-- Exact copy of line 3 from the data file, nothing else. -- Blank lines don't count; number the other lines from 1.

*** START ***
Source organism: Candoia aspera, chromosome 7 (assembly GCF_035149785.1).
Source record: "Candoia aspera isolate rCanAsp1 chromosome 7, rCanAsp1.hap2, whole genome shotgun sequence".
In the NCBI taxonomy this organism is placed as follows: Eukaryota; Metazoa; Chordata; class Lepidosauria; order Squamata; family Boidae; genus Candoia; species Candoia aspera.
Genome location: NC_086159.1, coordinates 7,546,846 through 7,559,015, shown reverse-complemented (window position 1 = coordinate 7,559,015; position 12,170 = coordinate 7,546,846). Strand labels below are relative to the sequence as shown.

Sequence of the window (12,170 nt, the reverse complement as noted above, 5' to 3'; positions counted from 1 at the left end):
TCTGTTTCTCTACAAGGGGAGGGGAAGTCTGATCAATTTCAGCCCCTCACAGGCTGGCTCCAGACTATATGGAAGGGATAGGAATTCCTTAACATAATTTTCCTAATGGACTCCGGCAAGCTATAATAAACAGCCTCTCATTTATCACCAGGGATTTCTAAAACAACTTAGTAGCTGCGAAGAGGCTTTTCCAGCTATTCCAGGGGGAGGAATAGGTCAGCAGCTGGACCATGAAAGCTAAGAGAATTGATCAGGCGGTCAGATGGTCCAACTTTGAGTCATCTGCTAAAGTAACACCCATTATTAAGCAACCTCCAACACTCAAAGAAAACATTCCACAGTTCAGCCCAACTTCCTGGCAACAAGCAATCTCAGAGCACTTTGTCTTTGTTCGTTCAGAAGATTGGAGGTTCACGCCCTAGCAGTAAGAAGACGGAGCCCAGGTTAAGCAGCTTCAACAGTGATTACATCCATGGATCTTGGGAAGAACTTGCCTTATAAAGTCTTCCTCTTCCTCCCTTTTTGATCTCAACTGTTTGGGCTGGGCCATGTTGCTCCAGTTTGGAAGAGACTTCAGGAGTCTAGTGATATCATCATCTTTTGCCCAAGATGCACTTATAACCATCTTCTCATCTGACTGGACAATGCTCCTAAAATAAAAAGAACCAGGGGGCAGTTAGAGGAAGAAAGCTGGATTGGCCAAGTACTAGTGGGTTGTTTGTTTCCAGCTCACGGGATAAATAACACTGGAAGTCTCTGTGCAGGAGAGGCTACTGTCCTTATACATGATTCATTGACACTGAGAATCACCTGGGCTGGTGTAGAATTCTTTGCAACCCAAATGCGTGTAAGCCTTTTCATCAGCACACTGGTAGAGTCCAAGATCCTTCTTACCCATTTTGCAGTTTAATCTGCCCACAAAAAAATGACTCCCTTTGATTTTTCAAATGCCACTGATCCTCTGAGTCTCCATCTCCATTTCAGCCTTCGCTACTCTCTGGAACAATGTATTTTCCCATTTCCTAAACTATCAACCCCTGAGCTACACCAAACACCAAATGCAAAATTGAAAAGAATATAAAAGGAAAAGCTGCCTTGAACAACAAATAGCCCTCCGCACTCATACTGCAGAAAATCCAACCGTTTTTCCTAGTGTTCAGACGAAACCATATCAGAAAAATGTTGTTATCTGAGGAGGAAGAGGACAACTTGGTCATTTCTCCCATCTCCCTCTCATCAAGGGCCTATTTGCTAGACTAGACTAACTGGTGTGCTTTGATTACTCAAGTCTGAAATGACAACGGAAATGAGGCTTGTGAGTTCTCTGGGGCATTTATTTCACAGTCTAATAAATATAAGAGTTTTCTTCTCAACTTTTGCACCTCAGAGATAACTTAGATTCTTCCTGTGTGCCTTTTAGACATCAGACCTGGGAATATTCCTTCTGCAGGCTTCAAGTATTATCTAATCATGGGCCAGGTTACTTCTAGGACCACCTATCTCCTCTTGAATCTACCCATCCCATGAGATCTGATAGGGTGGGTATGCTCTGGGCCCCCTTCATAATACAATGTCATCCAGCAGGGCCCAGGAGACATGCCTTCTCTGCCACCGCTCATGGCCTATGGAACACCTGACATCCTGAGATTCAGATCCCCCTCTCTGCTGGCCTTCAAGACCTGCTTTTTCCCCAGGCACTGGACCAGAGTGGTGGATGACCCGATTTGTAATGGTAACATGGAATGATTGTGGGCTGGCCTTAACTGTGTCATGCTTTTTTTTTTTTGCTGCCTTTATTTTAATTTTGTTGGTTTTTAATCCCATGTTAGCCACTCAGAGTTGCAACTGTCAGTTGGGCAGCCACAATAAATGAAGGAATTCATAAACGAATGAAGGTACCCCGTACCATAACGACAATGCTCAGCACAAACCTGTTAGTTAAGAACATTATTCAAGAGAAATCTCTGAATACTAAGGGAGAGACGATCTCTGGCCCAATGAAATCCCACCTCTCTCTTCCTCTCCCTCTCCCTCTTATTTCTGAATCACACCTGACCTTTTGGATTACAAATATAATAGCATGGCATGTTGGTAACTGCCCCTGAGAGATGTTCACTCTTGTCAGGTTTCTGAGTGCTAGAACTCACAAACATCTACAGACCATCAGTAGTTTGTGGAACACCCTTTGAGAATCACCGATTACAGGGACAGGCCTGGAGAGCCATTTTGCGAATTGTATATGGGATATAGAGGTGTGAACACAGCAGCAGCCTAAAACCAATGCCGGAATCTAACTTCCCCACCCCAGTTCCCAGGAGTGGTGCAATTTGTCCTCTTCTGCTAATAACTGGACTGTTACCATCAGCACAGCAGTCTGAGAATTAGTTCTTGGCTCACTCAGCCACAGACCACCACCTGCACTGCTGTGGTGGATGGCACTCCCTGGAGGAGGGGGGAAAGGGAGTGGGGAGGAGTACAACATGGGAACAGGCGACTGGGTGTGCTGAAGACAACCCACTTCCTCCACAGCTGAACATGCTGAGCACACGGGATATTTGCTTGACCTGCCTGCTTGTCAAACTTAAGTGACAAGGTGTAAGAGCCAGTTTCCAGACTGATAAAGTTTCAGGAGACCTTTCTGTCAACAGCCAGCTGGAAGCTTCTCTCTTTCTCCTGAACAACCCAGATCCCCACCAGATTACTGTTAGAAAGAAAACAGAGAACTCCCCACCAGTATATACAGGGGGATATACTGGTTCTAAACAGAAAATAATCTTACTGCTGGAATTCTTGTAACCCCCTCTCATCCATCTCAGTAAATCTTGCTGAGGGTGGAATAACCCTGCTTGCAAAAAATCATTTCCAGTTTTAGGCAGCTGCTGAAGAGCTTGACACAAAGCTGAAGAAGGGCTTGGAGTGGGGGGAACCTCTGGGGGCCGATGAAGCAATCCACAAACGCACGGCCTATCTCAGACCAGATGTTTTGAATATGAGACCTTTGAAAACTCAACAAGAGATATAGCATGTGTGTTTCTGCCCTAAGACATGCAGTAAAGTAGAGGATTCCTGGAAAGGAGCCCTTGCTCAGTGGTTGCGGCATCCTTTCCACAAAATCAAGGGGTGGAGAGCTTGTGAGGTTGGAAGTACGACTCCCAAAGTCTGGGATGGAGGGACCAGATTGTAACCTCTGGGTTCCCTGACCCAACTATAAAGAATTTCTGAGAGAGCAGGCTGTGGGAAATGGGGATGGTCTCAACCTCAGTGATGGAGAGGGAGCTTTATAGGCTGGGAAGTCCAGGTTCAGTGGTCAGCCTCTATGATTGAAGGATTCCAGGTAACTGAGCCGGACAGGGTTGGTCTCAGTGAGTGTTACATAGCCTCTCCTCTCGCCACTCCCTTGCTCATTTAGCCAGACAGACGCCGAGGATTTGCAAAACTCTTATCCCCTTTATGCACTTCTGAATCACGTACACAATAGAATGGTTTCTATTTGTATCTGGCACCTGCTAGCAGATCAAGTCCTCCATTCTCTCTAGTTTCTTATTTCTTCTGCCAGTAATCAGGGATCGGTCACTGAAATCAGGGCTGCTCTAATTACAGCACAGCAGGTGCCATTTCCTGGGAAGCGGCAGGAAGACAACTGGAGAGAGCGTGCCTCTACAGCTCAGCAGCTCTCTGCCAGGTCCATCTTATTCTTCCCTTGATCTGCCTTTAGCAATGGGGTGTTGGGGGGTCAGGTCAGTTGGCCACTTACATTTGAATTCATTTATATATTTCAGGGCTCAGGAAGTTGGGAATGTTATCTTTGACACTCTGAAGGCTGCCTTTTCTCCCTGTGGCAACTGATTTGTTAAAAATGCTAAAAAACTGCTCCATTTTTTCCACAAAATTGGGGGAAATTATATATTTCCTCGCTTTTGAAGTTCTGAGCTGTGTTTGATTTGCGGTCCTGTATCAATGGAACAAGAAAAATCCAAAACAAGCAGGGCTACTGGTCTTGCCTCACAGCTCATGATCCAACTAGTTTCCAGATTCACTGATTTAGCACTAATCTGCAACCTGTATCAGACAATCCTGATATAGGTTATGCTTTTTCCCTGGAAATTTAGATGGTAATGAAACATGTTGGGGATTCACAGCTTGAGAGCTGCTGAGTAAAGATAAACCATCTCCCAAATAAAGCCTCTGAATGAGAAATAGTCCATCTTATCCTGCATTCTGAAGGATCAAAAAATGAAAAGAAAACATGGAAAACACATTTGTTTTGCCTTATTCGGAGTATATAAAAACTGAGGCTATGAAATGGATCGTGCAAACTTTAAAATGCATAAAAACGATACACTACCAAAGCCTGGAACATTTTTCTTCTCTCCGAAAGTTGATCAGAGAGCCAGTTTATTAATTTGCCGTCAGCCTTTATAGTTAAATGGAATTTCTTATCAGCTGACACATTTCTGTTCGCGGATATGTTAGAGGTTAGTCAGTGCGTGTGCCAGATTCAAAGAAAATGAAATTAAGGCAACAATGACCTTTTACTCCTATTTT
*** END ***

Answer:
In the NCBI taxonomy this organism is placed as follows: Eukaryota; Metazoa; Chordata; class Lepidosauria; order Squamata; family Boidae; genus Candoia; species Candoia aspera.